With half of Dorset boasting outstanding natural beauty and the miles and miles of sandy beaches and history going back to prehistoric times, Dorset is a great place to live and visit. So, if you are here for a holiday or you are lucky enough to live here actually live here, Dorset has plenty of things to see and do this summer.
Footscape who provide holidays throughout Dorset have put together a list of the top ten things to do and see in Dorset this summer.
- Lulworth Cove & Durdle Door
With its perfectly shaped bay and the Dorset crumple, Lulworth makes the perfect destination for anyone who wants to walk along this part of the Jurassic coast. Combine that with the iconic Durdle Door just a short walk away and this is a perfect place to visit.
- The Tank Museum
This unique collection of over 300 vehicles is regarded as the best in the world and includes the world’s first ever tank – Little Willie, the feared German Tiger tank and the modern Challenger 2.
- Studland Beach
With a wonderful sandy beach and crystal clear safe bathing this is a perfect destination for the family. Combine this with its Second world war history, Fort Henry and its 12th century church this is fascinating place to visit.
- Corfe Castle
One of Britain’s most iconic castles, playing a significant role in the English Civil War.
The castle has over 1000 years of history as a royal palace and fortress including tales of blood and treachery.
- Fossil Hunting
Around Lyme Regis and Charmouth the layers of sedimentary rock along the Jurassic Coast can be read like a book. They reveal the history of Earth across 185 million years and form a near complete record of the Triassic, Jurassic and Cretaceous periods. Fossil hunting around this area can provide the visitor with some excellent finds.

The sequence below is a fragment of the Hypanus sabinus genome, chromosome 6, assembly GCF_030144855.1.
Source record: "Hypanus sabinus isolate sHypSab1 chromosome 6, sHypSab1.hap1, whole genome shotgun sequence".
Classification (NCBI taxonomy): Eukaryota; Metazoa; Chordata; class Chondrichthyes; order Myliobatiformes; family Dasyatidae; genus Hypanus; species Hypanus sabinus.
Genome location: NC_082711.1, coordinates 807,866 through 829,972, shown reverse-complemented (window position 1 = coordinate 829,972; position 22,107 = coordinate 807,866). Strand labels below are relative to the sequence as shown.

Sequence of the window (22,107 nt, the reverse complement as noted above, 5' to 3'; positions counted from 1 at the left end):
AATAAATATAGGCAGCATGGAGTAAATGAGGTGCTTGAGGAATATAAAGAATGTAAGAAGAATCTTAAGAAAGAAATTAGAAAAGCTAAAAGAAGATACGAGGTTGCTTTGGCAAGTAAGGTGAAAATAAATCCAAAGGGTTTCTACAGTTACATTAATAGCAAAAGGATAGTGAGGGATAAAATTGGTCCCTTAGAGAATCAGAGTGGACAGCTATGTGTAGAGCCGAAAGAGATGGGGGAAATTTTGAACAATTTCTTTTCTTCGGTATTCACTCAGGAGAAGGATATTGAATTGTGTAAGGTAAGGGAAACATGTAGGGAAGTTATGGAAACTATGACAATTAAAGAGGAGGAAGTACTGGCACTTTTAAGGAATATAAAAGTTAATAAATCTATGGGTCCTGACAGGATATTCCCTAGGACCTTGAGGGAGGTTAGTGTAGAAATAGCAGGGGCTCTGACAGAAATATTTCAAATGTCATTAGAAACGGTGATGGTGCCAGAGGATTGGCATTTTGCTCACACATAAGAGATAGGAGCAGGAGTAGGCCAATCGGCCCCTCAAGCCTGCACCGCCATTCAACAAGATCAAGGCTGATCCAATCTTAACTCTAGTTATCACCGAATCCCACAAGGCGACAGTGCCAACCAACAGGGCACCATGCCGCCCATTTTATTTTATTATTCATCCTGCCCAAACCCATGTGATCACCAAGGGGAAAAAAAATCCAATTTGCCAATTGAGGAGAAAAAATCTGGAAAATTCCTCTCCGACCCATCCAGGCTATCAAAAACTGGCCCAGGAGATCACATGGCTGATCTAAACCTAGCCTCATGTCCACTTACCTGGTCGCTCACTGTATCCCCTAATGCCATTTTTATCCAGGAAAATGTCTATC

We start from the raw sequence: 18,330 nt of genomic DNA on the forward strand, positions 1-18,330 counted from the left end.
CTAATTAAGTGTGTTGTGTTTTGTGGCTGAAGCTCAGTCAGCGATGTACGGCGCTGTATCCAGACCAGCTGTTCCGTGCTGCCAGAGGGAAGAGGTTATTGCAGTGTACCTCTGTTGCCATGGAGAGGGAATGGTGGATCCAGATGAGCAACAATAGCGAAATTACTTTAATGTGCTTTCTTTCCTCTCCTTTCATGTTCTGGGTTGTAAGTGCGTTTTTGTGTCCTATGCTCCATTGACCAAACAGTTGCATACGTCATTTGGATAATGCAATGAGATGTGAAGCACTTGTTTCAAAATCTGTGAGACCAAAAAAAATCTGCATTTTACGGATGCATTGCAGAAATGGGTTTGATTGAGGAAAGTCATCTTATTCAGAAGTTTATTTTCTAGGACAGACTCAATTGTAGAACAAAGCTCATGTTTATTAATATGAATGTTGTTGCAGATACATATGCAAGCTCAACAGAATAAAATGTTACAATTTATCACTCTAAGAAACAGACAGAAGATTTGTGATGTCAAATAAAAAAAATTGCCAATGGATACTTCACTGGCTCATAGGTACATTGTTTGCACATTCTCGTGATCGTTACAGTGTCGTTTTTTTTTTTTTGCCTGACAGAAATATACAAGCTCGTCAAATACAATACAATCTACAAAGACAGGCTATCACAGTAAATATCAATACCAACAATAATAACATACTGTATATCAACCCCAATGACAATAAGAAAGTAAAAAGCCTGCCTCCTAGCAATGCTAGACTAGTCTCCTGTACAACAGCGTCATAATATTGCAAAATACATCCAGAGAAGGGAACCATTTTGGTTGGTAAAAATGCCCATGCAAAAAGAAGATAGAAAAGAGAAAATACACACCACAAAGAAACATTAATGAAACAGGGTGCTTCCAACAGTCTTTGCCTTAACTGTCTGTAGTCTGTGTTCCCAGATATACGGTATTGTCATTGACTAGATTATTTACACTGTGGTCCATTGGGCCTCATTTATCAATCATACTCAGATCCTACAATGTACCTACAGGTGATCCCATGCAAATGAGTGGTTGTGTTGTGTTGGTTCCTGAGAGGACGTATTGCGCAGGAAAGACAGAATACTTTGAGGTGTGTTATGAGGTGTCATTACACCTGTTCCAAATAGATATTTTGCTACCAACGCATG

- Old Harry rocks
Walking along Ballard Down the visitor will find the stack of old Harry standing tall in the sea just off Studland. During the second half of the sixteenth century, the waters around Old Harry, between Swanage and Poole, was among the most frequented pirate anchorages in Britain
- Cerne Abbas
No one quite knows the exact history of the Giant many theories surround the giant’s identity. Was it an ancient symbol of spirituality, Hercules , or a mockery of Oliver Cromwell? Local legend has it that it was an aid to fertility. Whatever the truth at 180 feet he strikes an imposing hill figure, the largest in Britain.
- Forde Abbey
A beautiful 900 year old family home which started life as monastery until the dissolution of the monasteries in 1539. The abbey’s kitchen gardens provide fruit and flowers for the house and tea rooms for much of the year. With over 30 acres to explore there is lots to see and do.
- Athelhampton House
Athelhampton was built in 1485 and originally sat in 160 acres of deer park. The gardens are full of variety with a mixture of formal gardens and woodland scenes. The house was regularly visited by Thomas Hardy and his father worked on building works on formal gardens and the estate.
- The Fleet
The Fleet lagoon which is 18 miles long and is bordered by Chesil beach which is said to contain over 180 billion pebbles and provides an excellent breeding ground for many birds and plant species. The lagoon is an important area for wildlife protected by a number of national and international designations.
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